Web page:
Newton County
Location within the U.S. state of Mississippi
Mississippi's location within the U.S.
Coordinates: 32°25′N 89°07′W / 32.41°N 89.12°W / 32.41; -89.12
Country United States
State Mississippi
Founded1836
SeatDecatur
Largest cityNewton
Area
 • Total580 sq mi (1,500 km2)
 • Land578 sq mi (1,500 km2)
 • Water1.5 sq mi (4 km2)  0.3%
Population
 (2010)
 • Total21,720
 • Estimate 
(2018)
21,443
 • Density37/sq mi (14/km2)
Time zoneUTC−6 (Central)
 • Summer (DST)UTC−5 (CDT)
Congressional district3rd
Websitewww.newtoncountyms.net

Newton County is a county located in the U.S. state of Mississippi. As of the 2010 census, the population was 21,720.[1] Its county seat is Decatur.[2]

History

Newton County was formed in 1836 and named after scientist Isaac Newton.[3]

The Battle of Newton's Station was fought in the county on April 24, 1863 during Grierson's Raid of the American Civil War.[citation needed]

In February 1864, General William Tecumseh Sherman crossed the county, burning the county seat at Decatur and was nearly captured during the Meridian Campaign. Sherman stopped during the return trip from Meridian and slept in the town of Union.[citation needed]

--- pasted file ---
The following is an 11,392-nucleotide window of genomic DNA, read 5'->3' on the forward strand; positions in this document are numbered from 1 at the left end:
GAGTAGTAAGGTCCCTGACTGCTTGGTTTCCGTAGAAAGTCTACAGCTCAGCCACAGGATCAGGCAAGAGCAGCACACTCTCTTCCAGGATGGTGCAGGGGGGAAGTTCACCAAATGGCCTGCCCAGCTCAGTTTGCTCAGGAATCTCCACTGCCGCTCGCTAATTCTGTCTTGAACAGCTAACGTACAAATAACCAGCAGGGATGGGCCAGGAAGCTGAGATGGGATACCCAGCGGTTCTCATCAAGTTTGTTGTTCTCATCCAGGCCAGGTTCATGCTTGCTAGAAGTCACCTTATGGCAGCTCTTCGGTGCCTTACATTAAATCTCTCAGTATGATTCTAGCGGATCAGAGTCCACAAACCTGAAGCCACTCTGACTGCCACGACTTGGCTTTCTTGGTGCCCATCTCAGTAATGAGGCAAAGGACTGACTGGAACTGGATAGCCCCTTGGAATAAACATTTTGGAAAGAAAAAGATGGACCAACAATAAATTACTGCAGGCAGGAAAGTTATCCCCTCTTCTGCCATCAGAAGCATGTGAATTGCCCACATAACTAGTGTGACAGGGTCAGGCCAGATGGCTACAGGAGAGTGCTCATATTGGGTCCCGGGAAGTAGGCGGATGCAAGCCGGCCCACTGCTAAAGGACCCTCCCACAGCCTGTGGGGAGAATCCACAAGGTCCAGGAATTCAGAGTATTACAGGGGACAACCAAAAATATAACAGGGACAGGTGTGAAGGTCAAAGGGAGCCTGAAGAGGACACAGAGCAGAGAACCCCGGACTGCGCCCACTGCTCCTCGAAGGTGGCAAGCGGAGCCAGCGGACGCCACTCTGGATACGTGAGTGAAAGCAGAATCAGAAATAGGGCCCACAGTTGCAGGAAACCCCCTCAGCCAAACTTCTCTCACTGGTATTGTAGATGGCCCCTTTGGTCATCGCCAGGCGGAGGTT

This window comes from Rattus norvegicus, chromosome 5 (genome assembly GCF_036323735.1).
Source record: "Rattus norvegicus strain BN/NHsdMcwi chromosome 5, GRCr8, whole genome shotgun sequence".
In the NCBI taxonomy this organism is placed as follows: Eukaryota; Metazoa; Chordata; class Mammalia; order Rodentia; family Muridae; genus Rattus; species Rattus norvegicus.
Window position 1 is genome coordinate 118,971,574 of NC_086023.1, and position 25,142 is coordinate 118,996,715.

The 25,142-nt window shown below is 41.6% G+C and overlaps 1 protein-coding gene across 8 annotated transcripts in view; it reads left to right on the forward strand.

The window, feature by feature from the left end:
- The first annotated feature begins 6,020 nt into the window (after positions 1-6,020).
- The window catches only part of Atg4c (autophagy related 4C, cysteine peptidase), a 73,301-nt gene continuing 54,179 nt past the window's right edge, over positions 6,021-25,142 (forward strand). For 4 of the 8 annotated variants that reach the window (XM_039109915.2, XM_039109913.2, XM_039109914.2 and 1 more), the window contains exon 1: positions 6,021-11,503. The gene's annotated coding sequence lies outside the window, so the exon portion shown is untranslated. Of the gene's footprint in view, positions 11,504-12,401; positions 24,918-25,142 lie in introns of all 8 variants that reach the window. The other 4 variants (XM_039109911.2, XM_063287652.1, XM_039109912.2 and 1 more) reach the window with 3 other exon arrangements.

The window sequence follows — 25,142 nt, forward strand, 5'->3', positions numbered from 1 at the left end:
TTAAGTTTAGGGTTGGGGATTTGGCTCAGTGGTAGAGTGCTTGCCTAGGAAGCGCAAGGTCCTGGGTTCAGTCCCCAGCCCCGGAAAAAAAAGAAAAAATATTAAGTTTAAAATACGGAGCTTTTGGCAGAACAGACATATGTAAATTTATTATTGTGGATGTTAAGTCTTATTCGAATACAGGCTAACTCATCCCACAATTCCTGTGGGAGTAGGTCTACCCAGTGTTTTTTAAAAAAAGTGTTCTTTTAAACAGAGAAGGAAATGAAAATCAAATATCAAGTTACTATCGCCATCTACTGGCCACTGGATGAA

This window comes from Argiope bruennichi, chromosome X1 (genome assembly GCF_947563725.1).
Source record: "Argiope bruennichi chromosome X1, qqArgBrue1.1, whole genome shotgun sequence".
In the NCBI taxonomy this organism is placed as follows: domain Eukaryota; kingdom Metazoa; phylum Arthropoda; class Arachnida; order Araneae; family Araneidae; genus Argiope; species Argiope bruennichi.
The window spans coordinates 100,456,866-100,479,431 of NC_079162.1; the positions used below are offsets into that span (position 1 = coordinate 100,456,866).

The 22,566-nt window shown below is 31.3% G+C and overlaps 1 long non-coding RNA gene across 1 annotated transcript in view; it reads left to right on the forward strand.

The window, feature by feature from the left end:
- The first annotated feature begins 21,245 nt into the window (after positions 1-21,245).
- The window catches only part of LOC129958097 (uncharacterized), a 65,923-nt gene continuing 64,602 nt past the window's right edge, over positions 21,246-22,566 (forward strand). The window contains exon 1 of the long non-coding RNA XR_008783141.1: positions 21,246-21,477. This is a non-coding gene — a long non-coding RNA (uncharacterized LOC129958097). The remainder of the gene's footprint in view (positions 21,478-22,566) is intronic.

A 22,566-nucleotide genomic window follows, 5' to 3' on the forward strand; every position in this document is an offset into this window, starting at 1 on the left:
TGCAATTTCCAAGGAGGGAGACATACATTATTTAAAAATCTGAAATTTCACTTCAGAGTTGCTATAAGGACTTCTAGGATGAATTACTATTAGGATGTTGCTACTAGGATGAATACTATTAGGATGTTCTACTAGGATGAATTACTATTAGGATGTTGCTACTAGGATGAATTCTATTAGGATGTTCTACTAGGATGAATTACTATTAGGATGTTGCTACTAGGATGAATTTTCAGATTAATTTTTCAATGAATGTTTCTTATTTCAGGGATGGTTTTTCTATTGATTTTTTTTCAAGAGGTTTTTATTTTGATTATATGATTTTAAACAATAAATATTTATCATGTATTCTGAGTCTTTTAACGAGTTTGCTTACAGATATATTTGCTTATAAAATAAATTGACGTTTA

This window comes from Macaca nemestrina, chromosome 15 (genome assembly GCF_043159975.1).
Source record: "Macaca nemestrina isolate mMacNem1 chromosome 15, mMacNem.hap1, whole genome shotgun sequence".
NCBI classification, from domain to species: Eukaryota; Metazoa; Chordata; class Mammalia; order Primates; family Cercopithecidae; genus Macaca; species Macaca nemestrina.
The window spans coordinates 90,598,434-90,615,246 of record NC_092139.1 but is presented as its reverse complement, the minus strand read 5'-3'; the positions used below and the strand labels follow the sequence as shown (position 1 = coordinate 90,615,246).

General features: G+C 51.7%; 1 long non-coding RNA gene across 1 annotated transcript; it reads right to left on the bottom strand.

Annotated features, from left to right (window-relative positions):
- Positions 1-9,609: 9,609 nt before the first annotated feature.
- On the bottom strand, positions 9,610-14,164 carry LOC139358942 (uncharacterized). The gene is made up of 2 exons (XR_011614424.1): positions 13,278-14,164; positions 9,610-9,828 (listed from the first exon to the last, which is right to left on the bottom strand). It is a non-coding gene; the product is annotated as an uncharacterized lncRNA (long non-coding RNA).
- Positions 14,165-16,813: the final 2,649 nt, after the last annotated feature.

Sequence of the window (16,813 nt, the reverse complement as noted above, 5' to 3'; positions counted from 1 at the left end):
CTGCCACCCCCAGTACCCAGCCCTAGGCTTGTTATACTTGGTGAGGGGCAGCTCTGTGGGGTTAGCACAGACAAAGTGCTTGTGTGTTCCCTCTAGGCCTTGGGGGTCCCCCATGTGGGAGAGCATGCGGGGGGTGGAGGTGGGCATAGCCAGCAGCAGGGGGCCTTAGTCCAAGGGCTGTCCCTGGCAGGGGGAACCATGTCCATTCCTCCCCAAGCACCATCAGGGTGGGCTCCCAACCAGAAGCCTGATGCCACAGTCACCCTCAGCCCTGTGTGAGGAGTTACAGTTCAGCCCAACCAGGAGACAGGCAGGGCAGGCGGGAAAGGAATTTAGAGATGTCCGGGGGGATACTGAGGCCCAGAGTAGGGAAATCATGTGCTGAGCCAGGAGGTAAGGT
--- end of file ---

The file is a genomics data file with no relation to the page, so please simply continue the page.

On October 10, 1908, a mob of white people brutally shot, tortured, and lynched Frank Johnson, Dee Dawkins, and William Fielder near Hickory, Mississippi.

On October 8, a Black sharecropper named Shep Jones had a disagreement about his work schedule with his white employer. The white planter assaulted Mr. Jones, leading to an altercation that ended with the white man’s death. Mr. Jones fled Newton County, aware that Black people were not believed to have a right to defend themselves against white people and that he was at risk of being lynched.

For the next two days, an angry white mob terrorized the entire Black community in a manhunt for Mr. Jones. The mob destroyed property owned by Black people, burned a Black church and meeting lodge near Gardlandville, and threatened Black families.

On October 9, the mob hanged Mr. Jones’s father-in-law, William Fielder, from a tree near his home. The next morning, unable to locate Mr. Jones but refusing to be denied a lynching, the mob lynched Dee Dawkins and Frank Johnson, two Black men who were targeted merely for being associated with Mr. Jones.

Many Black people were so traumatized by the violence that they fled Newton County. White elected officials and law enforcement failed to hold anyone accountable for the destruction of Black property or the lynchings.[4]

Geography